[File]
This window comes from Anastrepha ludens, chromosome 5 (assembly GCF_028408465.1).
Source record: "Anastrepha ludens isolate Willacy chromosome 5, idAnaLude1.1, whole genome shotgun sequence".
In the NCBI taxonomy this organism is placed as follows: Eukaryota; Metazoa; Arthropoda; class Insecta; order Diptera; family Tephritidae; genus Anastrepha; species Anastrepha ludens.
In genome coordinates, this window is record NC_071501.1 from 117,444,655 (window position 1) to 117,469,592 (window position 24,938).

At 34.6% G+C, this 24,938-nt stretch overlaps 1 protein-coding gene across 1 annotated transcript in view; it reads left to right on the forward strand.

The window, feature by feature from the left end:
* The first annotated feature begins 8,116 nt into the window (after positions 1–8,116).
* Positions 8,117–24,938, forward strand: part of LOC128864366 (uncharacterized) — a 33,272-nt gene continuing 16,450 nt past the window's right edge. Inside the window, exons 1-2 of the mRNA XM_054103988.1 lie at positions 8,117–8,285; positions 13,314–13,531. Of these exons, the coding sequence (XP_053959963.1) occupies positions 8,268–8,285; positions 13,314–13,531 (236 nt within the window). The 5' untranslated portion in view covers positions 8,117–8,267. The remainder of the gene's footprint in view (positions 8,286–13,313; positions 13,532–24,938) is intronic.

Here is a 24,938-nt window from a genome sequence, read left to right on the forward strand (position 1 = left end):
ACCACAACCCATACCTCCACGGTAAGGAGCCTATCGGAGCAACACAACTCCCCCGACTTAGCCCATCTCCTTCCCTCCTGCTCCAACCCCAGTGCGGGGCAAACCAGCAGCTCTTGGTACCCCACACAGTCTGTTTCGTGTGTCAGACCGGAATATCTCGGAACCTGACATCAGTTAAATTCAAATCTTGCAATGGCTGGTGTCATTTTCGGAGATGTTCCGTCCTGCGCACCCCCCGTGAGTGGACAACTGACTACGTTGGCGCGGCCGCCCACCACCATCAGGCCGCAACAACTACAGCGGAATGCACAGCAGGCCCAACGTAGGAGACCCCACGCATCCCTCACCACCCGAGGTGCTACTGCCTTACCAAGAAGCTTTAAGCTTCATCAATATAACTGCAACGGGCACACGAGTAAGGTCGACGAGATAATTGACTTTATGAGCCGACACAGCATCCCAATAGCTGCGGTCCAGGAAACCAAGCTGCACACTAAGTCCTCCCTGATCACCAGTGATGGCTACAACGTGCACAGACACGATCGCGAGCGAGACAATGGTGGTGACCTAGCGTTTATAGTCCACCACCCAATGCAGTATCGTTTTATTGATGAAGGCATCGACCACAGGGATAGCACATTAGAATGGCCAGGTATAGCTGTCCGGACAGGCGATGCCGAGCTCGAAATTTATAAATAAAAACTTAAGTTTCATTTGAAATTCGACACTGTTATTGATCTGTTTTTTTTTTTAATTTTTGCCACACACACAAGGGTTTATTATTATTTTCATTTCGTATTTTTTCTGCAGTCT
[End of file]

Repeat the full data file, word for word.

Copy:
This window comes from Anastrepha ludens, chromosome 5 (assembly GCF_028408465.1).
Source record: "Anastrepha ludens isolate Willacy chromosome 5, idAnaLude1.1, whole genome shotgun sequence".
In the NCBI taxonomy this organism is placed as follows: Eukaryota; Metazoa; Arthropoda; class Insecta; order Diptera; family Tephritidae; genus Anastrepha; species Anastrepha ludens.
In genome coordinates, this window is record NC_071501.1 from 117,444,655 (window position 1) to 117,469,592 (window position 24,938).

At 34.6% G+C, this 24,938-nt stretch overlaps 1 protein-coding gene across 1 annotated transcript in view; it reads left to right on the forward strand.

The window, feature by feature from the left end:
* The first annotated feature begins 8,116 nt into the window (after positions 1–8,116).
* Positions 8,117–24,938, forward strand: part of LOC128864366 (uncharacterized) — a 33,272-nt gene continuing 16,450 nt past the window's right edge. Inside the window, exons 1-2 of the mRNA XM_054103988.1 lie at positions 8,117–8,285; positions 13,314–13,531. Of these exons, the coding sequence (XP_053959963.1) occupies positions 8,268–8,285; positions 13,314–13,531 (236 nt within the window). The 5' untranslated portion in view covers positions 8,117–8,267. The remainder of the gene's footprint in view (positions 8,286–13,313; positions 13,532–24,938) is intronic.

Here is a 24,938-nt window from a genome sequence, read left to right on the forward strand (position 1 = left end):
ACCACAACCCATACCTCCACGGTAAGGAGCCTATCGGAGCAACACAACTCCCCCGACTTAGCCCATCTCCTTCCCTCCTGCTCCAACCCCAGTGCGGGGCAAACCAGCAGCTCTTGGTACCCCACACAGTCTGTTTCGTGTGTCAGACCGGAATATCTCGGAACCTGACATCAGTTAAATTCAAATCTTGCAATGGCTGGTGTCATTTTCGGAGATGTTCCGTCCTGCGCACCCCCCGTGAGTGGACAACTGACTACGTTGGCGCGGCCGCCCACCACCATCAGGCCGCAACAACTACAGCGGAATGCACAGCAGGCCCAACGTAGGAGACCCCACGCATCCCTCACCACCCGAGGTGCTACTGCCTTACCAAGAAGCTTTAAGCTTCATCAATATAACTGCAACGGGCACACGAGTAAGGTCGACGAGATAATTGACTTTATGAGCCGACACAGCATCCCAATAGCTGCGGTCCAGGAAACCAAGCTGCACACTAAGTCCTCCCTGATCACCAGTGATGGCTACAACGTGCACAGACACGATCGCGAGCGAGACAATGGTGGTGACCTAGCGTTTATAGTCCACCACCCAATGCAGTATCGTTTTATTGATGAAGGCATCGACCACAGGGATAGCACATTAGAATGGCCAGGTATAGCTGTCCGGACAGGCGATGCCGAGCTCGAAATTTATAAATAAAAACTTAAGTTTCATTTGAAATTCGACACTGTTATTGATCTGTTTTTTTTTTTAATTTTTGCCACACACACAAGGGTTTATTATTATTTTCATTTCGTATTTTTTCTGCAGTCT